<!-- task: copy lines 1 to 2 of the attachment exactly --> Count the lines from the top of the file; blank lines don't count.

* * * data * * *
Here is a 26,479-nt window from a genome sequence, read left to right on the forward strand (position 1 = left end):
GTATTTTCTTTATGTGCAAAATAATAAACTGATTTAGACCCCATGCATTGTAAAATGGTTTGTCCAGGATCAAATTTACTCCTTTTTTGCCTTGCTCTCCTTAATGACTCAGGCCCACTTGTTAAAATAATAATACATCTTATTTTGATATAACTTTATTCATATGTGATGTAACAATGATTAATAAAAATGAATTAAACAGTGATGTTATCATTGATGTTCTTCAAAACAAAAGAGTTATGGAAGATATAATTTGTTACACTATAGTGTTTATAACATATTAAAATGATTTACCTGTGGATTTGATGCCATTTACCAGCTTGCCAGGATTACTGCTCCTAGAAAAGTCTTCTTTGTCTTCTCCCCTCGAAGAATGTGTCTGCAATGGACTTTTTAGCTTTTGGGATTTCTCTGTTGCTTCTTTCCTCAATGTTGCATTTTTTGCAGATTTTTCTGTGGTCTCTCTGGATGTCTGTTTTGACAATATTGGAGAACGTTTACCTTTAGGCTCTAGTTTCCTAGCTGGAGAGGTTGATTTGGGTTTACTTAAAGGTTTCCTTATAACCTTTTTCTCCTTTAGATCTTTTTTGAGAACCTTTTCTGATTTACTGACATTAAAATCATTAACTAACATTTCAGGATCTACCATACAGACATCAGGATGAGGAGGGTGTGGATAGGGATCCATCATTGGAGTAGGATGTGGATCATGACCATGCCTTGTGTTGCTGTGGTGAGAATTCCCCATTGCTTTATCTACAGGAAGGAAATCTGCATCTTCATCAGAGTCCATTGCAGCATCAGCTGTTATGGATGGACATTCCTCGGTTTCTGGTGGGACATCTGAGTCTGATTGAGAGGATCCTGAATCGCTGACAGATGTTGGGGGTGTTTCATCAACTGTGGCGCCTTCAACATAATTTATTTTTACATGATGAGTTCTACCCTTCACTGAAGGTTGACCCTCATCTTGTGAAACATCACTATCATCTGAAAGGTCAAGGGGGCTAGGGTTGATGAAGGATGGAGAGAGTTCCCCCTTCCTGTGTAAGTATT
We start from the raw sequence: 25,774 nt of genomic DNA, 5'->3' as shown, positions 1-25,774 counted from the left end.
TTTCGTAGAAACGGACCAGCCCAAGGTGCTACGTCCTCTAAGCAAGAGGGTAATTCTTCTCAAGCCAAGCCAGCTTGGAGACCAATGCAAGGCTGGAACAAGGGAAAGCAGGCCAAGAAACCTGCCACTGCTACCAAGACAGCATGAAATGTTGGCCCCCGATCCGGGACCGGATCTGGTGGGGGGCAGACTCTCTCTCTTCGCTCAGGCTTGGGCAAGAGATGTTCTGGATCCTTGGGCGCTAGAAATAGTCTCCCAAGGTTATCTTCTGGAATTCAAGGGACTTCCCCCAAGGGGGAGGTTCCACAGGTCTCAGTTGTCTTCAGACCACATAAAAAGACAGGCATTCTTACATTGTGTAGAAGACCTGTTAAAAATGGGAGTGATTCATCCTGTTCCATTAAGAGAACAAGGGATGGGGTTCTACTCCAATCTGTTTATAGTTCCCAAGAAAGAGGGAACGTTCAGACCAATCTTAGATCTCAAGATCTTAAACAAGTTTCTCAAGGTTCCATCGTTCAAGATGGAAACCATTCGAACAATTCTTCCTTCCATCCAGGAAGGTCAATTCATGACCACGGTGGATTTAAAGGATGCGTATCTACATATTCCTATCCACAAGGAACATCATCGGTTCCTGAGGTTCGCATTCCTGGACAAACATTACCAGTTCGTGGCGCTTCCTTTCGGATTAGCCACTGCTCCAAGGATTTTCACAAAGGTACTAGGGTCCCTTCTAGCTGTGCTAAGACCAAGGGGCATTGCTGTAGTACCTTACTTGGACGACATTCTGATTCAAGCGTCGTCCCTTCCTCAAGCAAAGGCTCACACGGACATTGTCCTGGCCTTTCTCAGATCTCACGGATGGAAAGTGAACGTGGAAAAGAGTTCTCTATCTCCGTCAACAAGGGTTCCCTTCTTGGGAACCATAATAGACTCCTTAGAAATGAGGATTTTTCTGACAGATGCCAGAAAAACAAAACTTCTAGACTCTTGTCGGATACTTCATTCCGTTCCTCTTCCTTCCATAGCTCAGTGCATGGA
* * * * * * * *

Here is a 26,479-nt window from a genome sequence, read left to right on the forward strand (position 1 = left end):
GTATTTTCTTTATGTGCAAAATAATAAACTGATTTAGACCCCATGCATTGTAAAATGGTTTGTCCAGGATCAAATTTACTCCTTTTTTGCCTTGCTCTCCTTAATGACTCAGGCCCACTTGTTAAAATAATAATACATCTTATTTTGATATAACTTTATTCATATGTGATGTAACAATGATTAATAAAAATGAATTAAACAGTGATGTTATCATTGATGTTCTTCAAAACAAAAGAGTTATGGAAGATATAATTTGTTACACTATAGTGTTTATAACATATTAAAATGATTTACCTGTGGATTTGATGCCATTTACCAGCTTGCCAGGATTACTGCTCCTAGAAAAGTCTTCTTTGTCTTCTCCCCTCGAAGAATGTGTCTGCAATGGACTTTTTAGCTTTTGGGATTTCTCTGTTGCTTCTTTCCTCAATGTTGCATTTTTTGCAGATTTTTCTGTGGTCTCTCTGGATGTCTGTTTTGACAATATTGGAGAACGTTTACCTTTAGGCTCTAGTTTCCTAGCTGGAGAGGTTGATTTGGGTTTACTTAAAGGTTTCCTTATAACCTTTTTCTCCTTTAGATCTTTTTTGAGAACCTTTTCTGATTTACTGACATTAAAATCATTAACTAACATTTCAGGATCTACCATACAGACATCAGGATGAGGAGGGTGTGGATAGGGATCCATCATTGGAGTAGGATGTGGATCATGACCATGCCTTGTGTTGCTGTGGTGAGAATTCCCCATTGCTTTATCTACAGGAAGGAAATCTGCATCTTCATCAGAGTCCATTGCAGCATCAGCTGTTATGGATGGACATTCCTCGGTTTCTGGTGGGACATCTGAGTCTGATTGAGAGGATCCTGAATCGCTGACAGATGTTGGGGGTGTTTCATCAACTGTGGCGCCTTCAACATAATTTATTTTTACATGATGAGTTCTACCCTTCACTGAAGGTTGACCCTCATCTTGTGAAACATCACTATCATCTGAAAGGTCAAGGGGGCTAGGGTTGATGAAGGATGGAGAGAGTTCCCCCTTCCTGTGTAAGTATT